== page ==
Dhoni must stay level-headed, says Kapil

Former Indian world cup-winning captain Kapil Dev has said that current national team skipper Mahendra Singh Kapil said that Dhoni must have his feet firmly planted on the ground if they are to end their 27-year World Cup drought.

By CricketCountry Staff

Mumbai: Mar 17, 2011

Former World Cup-winning captain Kapil Dev has said that current national team skipper Mahendra Singh Dhoni must have his feet firmly planted on the ground if they are to end their 27-year World Cup drought. “Dhoni isn t a bad captain, but he shouldn t become arrogant. That s the only thing. I hope he s not arrogant. He has the guts. The way he started his career, he was more ruthless,” the legend was quoted as saying by Khaleej Times.

Team India under Dhoni’s leadership have churned out some indifferent displays in their Pool B matches so far. Shortcomings in the bowling attack, abysmal fielding and the captain s own inexplicable choices have hurt India.

Kapil feels that it s unfair to judge a cricketer on the basis on his performance for one or two series. “You must also give a cricketer a long enough time to judge him. You cannot judge over the course of one or two series how well he has done,” he said.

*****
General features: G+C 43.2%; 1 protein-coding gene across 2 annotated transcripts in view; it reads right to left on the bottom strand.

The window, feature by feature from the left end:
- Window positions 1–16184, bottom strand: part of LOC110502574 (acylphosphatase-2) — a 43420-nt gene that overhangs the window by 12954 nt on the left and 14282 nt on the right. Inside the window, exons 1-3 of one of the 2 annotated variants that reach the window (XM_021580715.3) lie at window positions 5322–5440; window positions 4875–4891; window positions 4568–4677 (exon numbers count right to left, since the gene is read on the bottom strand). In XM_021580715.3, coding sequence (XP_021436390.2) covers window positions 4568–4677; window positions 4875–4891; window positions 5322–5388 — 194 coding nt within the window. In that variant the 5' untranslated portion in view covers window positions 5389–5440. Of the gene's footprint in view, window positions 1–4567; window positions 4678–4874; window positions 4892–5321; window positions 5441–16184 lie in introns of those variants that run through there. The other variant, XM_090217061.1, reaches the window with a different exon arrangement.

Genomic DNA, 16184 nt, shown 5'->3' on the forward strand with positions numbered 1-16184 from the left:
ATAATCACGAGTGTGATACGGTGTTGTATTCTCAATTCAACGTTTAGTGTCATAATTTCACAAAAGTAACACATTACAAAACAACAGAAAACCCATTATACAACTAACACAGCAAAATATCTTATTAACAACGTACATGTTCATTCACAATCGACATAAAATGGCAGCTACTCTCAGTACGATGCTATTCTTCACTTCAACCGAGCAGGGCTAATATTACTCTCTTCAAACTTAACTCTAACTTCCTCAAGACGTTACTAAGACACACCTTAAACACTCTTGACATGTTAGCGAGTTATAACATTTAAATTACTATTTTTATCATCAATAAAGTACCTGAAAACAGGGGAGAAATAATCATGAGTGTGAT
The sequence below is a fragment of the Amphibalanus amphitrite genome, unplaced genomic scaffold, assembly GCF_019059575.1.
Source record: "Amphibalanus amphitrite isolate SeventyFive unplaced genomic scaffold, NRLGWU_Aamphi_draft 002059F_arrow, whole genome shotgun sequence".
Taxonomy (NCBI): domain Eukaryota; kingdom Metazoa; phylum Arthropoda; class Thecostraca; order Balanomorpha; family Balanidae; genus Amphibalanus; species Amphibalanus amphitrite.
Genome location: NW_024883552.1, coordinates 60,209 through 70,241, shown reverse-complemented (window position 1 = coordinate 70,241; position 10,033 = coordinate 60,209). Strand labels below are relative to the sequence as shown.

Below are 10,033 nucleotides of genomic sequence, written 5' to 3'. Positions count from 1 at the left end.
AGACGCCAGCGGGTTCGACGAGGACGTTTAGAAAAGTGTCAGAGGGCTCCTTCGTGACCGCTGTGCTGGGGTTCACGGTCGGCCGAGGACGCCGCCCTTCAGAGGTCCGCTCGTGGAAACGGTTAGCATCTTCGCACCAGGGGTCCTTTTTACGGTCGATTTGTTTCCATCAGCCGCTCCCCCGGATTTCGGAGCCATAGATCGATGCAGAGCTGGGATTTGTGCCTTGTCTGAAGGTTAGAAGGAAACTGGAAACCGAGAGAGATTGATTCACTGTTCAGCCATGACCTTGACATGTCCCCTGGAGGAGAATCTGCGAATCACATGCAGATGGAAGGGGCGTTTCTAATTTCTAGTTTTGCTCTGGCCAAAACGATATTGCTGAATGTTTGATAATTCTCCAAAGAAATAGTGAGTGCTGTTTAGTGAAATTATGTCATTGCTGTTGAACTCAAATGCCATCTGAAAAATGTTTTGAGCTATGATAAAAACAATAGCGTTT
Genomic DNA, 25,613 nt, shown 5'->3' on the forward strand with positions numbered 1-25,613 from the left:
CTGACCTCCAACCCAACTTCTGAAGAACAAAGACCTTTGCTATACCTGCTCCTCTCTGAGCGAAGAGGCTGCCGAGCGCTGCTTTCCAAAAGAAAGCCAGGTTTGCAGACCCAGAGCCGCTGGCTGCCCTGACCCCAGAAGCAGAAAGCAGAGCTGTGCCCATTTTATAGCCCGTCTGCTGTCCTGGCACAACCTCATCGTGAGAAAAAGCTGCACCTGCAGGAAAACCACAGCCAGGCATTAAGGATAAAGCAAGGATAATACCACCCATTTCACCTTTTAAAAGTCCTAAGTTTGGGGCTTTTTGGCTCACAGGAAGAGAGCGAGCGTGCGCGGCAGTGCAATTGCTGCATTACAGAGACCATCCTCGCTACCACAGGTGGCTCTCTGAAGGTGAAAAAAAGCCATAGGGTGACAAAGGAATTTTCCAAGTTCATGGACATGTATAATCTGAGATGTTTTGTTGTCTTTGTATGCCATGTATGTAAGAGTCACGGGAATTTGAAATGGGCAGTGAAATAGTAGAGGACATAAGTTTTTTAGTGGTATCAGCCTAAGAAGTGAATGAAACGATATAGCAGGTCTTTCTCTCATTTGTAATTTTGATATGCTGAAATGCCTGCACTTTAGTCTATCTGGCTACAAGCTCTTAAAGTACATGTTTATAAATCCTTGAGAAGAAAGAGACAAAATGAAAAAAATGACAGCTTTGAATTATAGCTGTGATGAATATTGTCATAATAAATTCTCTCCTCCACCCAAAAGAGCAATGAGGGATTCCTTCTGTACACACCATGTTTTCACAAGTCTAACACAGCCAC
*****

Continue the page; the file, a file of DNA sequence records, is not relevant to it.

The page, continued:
He sees a change in Dhoni s captaincy because of the pressure factor. “Now though, I can see a change in his captaincy slightly, maybe because of the pressure. You don t have to hit sixes to win the matches if you can win with a single. That s called having a cricketing brain.

Kapil believes that criticism of the team is mostly happening in hindsight. “Our thinking is dependent on the outcome and whether we win or not. It s so easy for us to judge after the match.”

The former India all-rounder hit out against ICC s plans to reduce teams for the 2015 World Cup. “I d like to see 100 or even 150 teams in the World Cup, like in football and tennis. If you only want to see only eight countries playing cricket, then it becomes something like American baseball s World Series, where they compete solely against each other,” explained Kapil.

“Do I want to see that? No. I d like to see 100 countries participating as then you can genuinely call yourselves world champions.

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